4. I cannot, for my soul, remember how, when, or even precisely where, I first became acquainted with the lady Ligeia.

The narrator opens “Ligeia” by confessing certain gaps in his memory of his beloved first wife. The narrator’s scant memory contrasts with the plot of the tale itself, which ultimately portrays Ligeia as one of Poe’s most enduring revenants, or women who return from the grave. While the narrator claims to have forgotten the specific circumstances in which he met Ligeia, the tale proceeds to establish Ligeia as an unforgettable presence. When the lady Rowena, the narrator’s second wife, becomes mysteriously ill in the second month of their marriage, the narrator has to fend off his memories of Ligeia. The tale affirms Ligeia’s power in contrast to the narrator’s claims of feeble memory. It thereby distinguishes “Ligeia” from Poe’s other first-person Gothic narrations by shifting attention from the narrator’s unreliability to the motif of the woman who return from the dead. While the plot highlights the irony of the narrator’s opening words, Poe does not make the narrator’s contradictions the centerpiece of the narrative’s interest.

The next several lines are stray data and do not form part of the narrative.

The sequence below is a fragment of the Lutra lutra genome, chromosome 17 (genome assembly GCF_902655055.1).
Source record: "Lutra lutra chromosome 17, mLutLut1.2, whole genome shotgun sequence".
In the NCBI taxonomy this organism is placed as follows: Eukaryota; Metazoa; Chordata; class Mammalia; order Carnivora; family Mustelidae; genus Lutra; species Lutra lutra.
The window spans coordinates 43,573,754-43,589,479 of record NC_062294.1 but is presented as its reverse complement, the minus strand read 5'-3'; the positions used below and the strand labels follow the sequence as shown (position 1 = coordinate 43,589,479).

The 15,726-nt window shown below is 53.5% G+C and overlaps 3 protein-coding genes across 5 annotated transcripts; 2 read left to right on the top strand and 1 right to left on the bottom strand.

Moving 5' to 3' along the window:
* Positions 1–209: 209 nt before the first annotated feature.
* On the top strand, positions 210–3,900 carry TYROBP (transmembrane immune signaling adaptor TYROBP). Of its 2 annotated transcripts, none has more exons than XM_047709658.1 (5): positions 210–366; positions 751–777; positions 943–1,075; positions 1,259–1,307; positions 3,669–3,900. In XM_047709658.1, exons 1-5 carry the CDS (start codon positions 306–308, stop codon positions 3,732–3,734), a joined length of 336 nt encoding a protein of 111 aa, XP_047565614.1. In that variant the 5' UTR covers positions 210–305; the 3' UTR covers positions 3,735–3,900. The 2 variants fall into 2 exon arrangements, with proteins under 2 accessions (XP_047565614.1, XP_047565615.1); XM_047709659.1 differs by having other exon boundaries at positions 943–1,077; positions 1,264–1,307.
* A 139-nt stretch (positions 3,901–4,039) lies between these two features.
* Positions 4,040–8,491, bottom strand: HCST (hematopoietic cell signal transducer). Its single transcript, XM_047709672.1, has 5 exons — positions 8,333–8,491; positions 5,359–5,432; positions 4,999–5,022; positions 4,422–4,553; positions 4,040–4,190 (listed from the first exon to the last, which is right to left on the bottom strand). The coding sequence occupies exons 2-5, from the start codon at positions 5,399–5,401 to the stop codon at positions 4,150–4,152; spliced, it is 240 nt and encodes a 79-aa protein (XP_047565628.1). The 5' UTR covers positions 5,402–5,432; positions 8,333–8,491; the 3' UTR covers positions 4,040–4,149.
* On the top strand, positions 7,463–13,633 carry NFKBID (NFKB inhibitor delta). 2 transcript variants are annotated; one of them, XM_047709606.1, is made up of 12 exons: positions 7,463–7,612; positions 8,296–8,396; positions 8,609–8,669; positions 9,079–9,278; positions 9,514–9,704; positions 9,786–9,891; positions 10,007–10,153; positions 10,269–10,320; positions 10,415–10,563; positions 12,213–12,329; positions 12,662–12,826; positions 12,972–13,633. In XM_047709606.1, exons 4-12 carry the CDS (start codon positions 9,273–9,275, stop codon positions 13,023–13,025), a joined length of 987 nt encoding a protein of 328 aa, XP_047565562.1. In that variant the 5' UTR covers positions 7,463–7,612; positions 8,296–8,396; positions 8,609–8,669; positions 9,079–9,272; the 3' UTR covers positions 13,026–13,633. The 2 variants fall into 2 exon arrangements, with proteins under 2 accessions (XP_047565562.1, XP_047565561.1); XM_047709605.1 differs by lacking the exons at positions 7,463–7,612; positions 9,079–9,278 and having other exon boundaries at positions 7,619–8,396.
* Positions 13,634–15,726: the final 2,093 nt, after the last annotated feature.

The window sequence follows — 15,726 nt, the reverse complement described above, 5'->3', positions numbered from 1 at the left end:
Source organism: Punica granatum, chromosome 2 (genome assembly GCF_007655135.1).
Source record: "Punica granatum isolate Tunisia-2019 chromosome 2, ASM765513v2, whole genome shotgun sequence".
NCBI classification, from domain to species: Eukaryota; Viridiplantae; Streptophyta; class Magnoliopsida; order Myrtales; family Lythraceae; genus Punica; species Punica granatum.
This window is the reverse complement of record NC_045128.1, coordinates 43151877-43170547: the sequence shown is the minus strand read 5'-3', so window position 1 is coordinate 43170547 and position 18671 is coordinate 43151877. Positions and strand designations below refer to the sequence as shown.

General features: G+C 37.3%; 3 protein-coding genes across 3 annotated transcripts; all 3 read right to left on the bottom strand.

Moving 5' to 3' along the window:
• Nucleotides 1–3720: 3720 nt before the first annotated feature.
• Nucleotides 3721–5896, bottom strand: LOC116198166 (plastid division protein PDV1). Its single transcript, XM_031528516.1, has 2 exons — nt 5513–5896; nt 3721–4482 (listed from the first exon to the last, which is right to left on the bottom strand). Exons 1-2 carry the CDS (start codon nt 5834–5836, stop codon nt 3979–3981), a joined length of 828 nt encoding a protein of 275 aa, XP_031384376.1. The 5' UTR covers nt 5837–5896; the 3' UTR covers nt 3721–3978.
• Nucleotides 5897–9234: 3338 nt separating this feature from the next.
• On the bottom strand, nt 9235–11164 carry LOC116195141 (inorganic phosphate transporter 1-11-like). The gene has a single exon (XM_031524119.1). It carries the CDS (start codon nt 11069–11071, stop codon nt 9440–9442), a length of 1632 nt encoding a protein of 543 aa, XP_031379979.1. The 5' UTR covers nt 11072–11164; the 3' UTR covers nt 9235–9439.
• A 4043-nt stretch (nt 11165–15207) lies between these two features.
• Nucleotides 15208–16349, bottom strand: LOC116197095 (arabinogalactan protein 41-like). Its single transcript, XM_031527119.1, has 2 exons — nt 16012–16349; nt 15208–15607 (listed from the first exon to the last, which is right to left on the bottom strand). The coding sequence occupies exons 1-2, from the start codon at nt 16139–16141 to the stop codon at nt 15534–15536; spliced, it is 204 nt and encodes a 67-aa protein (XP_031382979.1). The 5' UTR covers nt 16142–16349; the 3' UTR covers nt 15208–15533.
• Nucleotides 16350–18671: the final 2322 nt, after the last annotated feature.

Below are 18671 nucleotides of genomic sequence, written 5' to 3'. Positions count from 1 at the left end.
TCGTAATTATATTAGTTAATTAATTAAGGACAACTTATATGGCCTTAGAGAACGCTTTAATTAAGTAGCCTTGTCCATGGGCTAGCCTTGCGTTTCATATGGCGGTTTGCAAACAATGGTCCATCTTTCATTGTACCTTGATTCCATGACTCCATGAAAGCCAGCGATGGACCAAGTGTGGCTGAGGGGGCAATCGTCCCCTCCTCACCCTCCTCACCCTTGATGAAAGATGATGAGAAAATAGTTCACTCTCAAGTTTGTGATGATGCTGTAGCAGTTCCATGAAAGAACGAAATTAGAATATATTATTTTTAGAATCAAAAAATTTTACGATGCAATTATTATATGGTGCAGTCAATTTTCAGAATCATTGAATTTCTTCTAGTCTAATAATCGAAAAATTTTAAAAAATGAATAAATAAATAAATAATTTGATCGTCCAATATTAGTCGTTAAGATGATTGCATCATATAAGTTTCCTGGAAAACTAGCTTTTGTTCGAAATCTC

Ligeia’s obscure origins, as portrayed in this quotation, contribute to her Gothic status as a revenant. She possesses a certain Gothic allure because she seems to come from nowhere and to be free from the laws of nature that govern both the narrator and Rowena. Ligeia’s mysterious return in the tale’s final scene effectively reenacts the narrator’s opening remark about her sudden and mysterious appearance in his life. In this sense, while the tale undermines the narrator’s claims of feeble memory, his initial remark also foreshadows Ligeia’s Gothic return. She comes from nowhere in the tale’s eerie conclusion just as she originally presents herself to the narrator as his beloved wife without a past.